It’s taken a while, but on the 25th of this month every mainline Yakuza game will be available on PC. Hooray! The Song Of Life is the conclusion to Kazuma Kiryu’s story, so don’t go into this thinking you’ll get the turn-based battles of Yakuza: Like A Dragon. Kiryu doesn’t wait around to punch or kick a menacing man’s head in. In 2018 (when this came to PS4 over here), some of the new additions, like fully-voiced substories and being able to run away from random encounters, were revolutionary for the series. Obviously, all of that, and being able to save whenever you want, isn’t as groundbreaking in a post Kiwami world. Still, with its heartwarming story, the gorgeous new location of Onomichi, and the inclusion of professional wrestler Kazuchika Okada, Yakuza 6 is a must play for all fans.
Mundaun (March 16th)
Usually, when people mention hand-drawn art in games, they’re referring to things that look like colourful cartoons, not sepia tone-drenched first-person horror games like Mundaun. But, every character and environment in Mundaun has indeed been drawn on paper, with pencil, and then inserted into the game via witchcraft. Or maybe just computer doodads that I don’t understand. One thing I am sure of is that all that work has resulted in something that looks truly special. If the scares land and the puzzles satisfy, then Mundaun could prove to be one of the better horror games of the year.
It Takes Two (March 26th)
Remember the man that said “oooh, the Oscars are rubbish and I don’t particularly care for them” or words to that effect? Well, he also works at a company that makes interactive software you can purchase and play! Wonderful. I actually thought Hazelight Studios’ first game, A Way Out, was better than most people gave it credit for. It was far from perfect, but it had some cool ideas. It Takes Two is the dev’s latest co-op action-adventure, but this one is a little more whimsical than their 2017 release. This time around you and a pal play as a married couple that are on the verge of divorce – the whimsy is coming – but you’ve been turned into tiny dolls! You must work together to navigate the dangers your now gigantic home presents, like some very angry wasps that have set up shop in your garden. Hazelight have really pushed that most levels introduce new mechanics, so this could be tons of fun with the right co-op partner.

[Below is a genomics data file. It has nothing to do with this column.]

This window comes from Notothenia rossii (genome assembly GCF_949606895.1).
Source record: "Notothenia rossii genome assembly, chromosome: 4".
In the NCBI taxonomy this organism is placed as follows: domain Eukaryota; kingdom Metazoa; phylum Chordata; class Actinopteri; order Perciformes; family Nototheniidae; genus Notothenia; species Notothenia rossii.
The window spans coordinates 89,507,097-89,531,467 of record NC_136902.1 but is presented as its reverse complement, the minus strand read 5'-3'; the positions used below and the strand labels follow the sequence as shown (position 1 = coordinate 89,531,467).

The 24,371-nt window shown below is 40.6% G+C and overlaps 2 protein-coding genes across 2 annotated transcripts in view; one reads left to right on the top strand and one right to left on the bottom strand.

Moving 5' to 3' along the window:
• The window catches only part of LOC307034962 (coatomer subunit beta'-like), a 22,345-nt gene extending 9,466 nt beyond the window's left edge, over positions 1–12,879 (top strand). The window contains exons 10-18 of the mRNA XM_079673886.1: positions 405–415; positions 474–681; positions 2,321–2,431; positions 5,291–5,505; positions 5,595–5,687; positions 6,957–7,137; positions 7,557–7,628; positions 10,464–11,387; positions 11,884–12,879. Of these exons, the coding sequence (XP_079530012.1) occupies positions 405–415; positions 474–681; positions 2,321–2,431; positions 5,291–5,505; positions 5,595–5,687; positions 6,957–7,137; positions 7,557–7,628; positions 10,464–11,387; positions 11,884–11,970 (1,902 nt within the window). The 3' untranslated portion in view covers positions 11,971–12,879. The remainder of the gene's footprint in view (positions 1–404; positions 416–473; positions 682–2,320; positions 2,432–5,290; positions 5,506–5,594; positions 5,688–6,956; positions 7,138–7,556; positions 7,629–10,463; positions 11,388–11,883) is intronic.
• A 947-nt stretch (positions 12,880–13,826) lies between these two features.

Maquette (March 2nd)
Like It Takes Two, Maquette’s narrative is one about love – but probably fewer talking squirrels in this one. What makes this first-person puzzle game stand out is that it’s set in a world that features larger and larger replicas of that same world – or smaller and smaller replicas, depending on where you are in the game, I guess. Any changes you make to the objects within are then reflected in all the duplicates. The example the developer uses to describe how you actually solve puzzles in Maquette is that if a large, unpickupable cube is blocking your path in the human-sized world, then pootle on over to a diorama of the same world you’re standing in and move the smaller cube that’s there. That previously blocked path is blocked no more. If it gets way more complex I’m sure my brain will have a meltdown, but I’m looking forward to playing around with this unique puzzler.
Balan Wonderworld (March 26th)
I wouldn’t say I’m entirely confident 3D platformer Balan Wonderworld will prove to be one of March’s best, but it is a bizarre game I find hard to ignore. Former Sonic Team heads Yuji Naka and Naota Ohshima are involved, so it’s got some eyeballs on it for that alone. The eyeballs stay transfixed on the game once they see the talking top hat, or the giant farmer, or the weirdly pulsating backgrounds. When not gawking at whatever fucked up thing is happening on the screen, you’ll be travelling around these colourful worlds, picking up costumes that allow you to perform specific abilities when worn. For example, a wolf costume allows you to spin like the tasmanian devil, while a kangaroo outfit lets you jump longer distances. So, will this turn out to be a belter? Probably not. But, I’d be lying if I said I wasn’t interested in learning more about coked-up Cappy
A good friend of mine once sat me down and explained, in great detail, the story of Kingdom Hearts. I have retained none of that information. So, instead of trying to feign excitement, I’m going to tell you that all the Kingdom Hearts games are coming to PC on the 30th of this month. You probably already know whether that’s a thing you’re interested in. It’s a bit Final Fantasy. A bit Mickey Mouse. And you have a big key that you can whack enemies with. That’s alright, I suppose. That Melody Of Memory might be decent, because it’s a rhythm action game and I usually enjoy them… yeah… anyway… Kingdom Hearts, that sure is a video game series that’s going to be available to purchase on PC, later this month.
Whatever you end up playing over March – for a lot you that will likely be the viking game that’s taken over the world – I hope you have a lovely time with it. But, do tell: what new games, if any, are you looking forward to getting your hands on this month? Gonna become the Bond villain you’ve always been dreamed of in Evil Genius 2? Keen to see whether Josef Fares will owe you a grand after playing It Takes Two? Or do you want to grab The Song Of Life and complete your Yakuza collection? Let us know in the comments.